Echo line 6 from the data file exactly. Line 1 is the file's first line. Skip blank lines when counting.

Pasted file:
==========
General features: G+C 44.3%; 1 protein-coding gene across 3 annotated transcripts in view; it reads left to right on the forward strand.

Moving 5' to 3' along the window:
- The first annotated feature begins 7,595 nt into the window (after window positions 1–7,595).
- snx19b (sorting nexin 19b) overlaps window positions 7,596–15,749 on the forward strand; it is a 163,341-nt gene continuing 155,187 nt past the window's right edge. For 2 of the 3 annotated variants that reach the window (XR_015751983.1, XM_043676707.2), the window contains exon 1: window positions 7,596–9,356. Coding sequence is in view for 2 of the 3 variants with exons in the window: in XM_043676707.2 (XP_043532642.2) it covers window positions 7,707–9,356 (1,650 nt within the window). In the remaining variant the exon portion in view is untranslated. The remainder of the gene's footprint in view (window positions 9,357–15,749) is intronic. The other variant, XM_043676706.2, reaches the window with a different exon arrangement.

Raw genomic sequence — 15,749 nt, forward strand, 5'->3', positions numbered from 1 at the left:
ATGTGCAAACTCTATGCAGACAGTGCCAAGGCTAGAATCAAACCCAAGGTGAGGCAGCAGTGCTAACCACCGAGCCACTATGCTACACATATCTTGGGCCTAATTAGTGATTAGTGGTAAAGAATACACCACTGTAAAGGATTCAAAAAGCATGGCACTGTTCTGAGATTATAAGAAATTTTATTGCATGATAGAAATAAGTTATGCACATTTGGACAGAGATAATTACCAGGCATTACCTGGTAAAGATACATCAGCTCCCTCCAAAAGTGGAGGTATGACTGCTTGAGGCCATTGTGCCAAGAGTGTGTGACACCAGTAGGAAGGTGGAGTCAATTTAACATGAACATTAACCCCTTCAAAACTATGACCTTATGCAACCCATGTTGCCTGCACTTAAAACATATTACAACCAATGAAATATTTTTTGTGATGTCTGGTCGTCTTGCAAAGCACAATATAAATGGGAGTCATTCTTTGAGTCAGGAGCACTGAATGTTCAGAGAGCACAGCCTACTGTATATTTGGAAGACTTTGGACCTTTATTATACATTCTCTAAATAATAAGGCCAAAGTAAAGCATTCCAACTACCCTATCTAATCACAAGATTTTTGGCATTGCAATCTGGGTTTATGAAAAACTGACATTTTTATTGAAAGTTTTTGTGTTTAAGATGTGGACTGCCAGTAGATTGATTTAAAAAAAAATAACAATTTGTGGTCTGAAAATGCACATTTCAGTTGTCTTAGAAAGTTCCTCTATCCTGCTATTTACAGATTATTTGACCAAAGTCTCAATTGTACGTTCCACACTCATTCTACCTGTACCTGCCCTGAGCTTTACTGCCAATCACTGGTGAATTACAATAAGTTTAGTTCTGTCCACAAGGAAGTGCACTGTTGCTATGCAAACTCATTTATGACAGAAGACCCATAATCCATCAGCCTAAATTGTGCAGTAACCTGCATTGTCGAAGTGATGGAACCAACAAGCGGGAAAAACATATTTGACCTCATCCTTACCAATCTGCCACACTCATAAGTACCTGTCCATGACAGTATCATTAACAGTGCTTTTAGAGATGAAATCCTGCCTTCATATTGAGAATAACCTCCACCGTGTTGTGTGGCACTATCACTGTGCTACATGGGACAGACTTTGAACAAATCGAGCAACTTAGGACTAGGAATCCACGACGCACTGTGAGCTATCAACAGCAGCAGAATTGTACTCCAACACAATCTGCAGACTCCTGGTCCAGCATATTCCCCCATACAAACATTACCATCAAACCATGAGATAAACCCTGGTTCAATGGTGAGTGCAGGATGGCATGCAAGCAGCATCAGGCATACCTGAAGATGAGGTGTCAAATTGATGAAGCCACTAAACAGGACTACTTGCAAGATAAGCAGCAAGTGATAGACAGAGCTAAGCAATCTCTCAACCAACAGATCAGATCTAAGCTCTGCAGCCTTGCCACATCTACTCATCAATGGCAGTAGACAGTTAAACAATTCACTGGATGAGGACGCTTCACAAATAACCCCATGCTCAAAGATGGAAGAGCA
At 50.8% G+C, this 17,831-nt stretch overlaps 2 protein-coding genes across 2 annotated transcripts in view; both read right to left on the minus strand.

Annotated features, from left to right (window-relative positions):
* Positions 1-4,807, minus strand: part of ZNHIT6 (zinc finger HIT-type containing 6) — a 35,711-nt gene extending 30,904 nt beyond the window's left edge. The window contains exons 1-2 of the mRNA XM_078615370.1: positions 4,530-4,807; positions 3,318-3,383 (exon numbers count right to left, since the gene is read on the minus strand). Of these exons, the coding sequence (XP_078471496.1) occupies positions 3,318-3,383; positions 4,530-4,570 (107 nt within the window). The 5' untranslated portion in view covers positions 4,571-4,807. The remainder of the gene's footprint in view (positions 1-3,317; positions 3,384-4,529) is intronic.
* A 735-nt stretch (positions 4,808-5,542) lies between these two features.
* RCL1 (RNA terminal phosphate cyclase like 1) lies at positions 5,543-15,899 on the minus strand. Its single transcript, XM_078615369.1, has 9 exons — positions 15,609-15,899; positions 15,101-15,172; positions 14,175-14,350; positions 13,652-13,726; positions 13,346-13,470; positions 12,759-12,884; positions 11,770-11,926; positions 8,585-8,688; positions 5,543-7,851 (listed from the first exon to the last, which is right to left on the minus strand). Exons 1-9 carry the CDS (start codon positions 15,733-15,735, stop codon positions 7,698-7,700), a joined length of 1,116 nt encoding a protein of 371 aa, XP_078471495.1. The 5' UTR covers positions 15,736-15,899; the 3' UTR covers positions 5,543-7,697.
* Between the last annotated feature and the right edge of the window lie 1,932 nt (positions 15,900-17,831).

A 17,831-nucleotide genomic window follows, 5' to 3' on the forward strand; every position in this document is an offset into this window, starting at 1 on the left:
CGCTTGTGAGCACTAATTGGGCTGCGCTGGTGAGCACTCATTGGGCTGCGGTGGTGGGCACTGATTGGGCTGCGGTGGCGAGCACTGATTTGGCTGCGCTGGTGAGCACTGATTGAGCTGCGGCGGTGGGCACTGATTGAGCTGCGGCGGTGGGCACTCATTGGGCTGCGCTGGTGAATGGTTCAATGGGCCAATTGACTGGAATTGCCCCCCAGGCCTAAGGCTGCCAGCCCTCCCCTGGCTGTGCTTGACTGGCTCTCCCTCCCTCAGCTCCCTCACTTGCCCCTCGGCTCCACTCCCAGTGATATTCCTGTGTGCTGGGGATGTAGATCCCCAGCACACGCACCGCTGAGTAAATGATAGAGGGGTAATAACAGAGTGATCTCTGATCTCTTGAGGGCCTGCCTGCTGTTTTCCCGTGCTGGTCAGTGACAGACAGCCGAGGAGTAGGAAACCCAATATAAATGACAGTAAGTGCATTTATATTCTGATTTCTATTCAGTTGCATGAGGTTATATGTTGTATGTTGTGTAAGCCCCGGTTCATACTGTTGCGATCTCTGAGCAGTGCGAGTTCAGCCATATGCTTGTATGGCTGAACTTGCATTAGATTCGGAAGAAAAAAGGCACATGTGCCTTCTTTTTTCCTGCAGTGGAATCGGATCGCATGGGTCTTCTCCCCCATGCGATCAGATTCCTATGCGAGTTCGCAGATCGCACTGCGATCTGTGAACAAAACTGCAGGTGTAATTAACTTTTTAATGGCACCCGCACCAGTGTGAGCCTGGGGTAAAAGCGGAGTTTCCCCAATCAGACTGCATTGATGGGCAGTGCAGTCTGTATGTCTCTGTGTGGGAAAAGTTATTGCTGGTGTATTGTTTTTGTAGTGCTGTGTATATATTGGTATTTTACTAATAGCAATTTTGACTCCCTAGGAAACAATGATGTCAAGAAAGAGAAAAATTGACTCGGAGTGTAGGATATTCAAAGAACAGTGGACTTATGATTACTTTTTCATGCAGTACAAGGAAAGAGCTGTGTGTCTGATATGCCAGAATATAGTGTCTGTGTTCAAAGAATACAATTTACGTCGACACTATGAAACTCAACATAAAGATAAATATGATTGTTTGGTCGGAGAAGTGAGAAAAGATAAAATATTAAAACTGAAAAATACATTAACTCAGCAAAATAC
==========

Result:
ATGTGCAAACTCTATGCAGACAGTGCCAAGGCTAGAATCAAACCCAAGGTGAGGCAGCAGTGCTAACCACCGAGCCACTATGCTACACATATCTTGGGCCTAATTAGTGATTAGTGGTAAAGAATACACCACTGTAAAGGATTCAAAAAGCATGGCACTGTTCTGAGATTATAAGAAATTTTATTGCATGATAGAAATAAGTTATGCACATTTGGACAGAGATAATTACCAGGCATTACCTGGTAAAGATACATCAGCTCCCTCCAAAAGTGGAGGTATGACTGCTTGAGGCCATTGTGCCAAGAGTGTGTGACACCAGTAGGAAGGTGGAGTCAATTTAACATGAACATTAACCCCTTCAAAACTATGACCTTATGCAACCCATGTTGCCTGCACTTAAAACATATTACAACCAATGAAATATTTTTTGTGATGTCTGGTCGTCTTGCAAAGCACAATATAAATGGGAGTCATTCTTTGAGTCAGGAGCACTGAATGTTCAGAGAGCACAGCCTACTGTATATTTGGAAGACTTTGGACCTTTATTATACATTCTCTAAATAATAAGGCCAAAGTAAAGCATTCCAACTACCCTATCTAATCACAAGATTTTTGGCATTGCAATCTGGGTTTATGAAAAACTGACATTTTTATTGAAAGTTTTTGTGTTTAAGATGTGGACTGCCAGTAGATTGATTTAAAAAAAAATAACAATTTGTGGTCTGAAAATGCACATTTCAGTTGTCTTAGAAAGTTCCTCTATCCTGCTATTTACAGATTATTTGACCAAAGTCTCAATTGTACGTTCCACACTCATTCTACCTGTACCTGCCCTGAGCTTTACTGCCAATCACTGGTGAATTACAATAAGTTTAGTTCTGTCCACAAGGAAGTGCACTGTTGCTATGCAAACTCATTTATGACAGAAGACCCATAATCCATCAGCCTAAATTGTGCAGTAACCTGCATTGTCGAAGTGATGGAACCAACAAGCGGGAAAAACATATTTGACCTCATCCTTACCAATCTGCCACACTCATAAGTACCTGTCCATGACAGTATCATTAACAGTGCTTTTAGAGATGAAATCCTGCCTTCATATTGAGAATAACCTCCACCGTGTTGTGTGGCACTATCACTGTGCTACATGGGACAGACTTTGAACAAATCGAGCAACTTAGGACTAGGAATCCACGACGCACTGTGAGCTATCAACAGCAGCAGAATTGTACTCCAACACAATCTGCAGACTCCTGGTCCAGCATATTCCCCCATACAAACATTACCATCAAACCATGAGATAAACCCTGGTTCAATGGTGAGTGCAGGATGGCATGCAAGCAGCATCAGGCATACCTGAAGATGAGGTGTCAAATTGATGAAGCCACTAAACAGGACTACTTGCAAGATAAGCAGCAAGTGATAGACAGAGCTAAGCAATCTCTCAACCAACAGATCAGATCTAAGCTCTGCAGCCTTGCCACATCTACTCATCAATGGCAGTAGACAGTTAAACAATTCACTGGATGAGGACGCTTCACAAATAACCCCATGCTCAAAGATGGAAGAGCA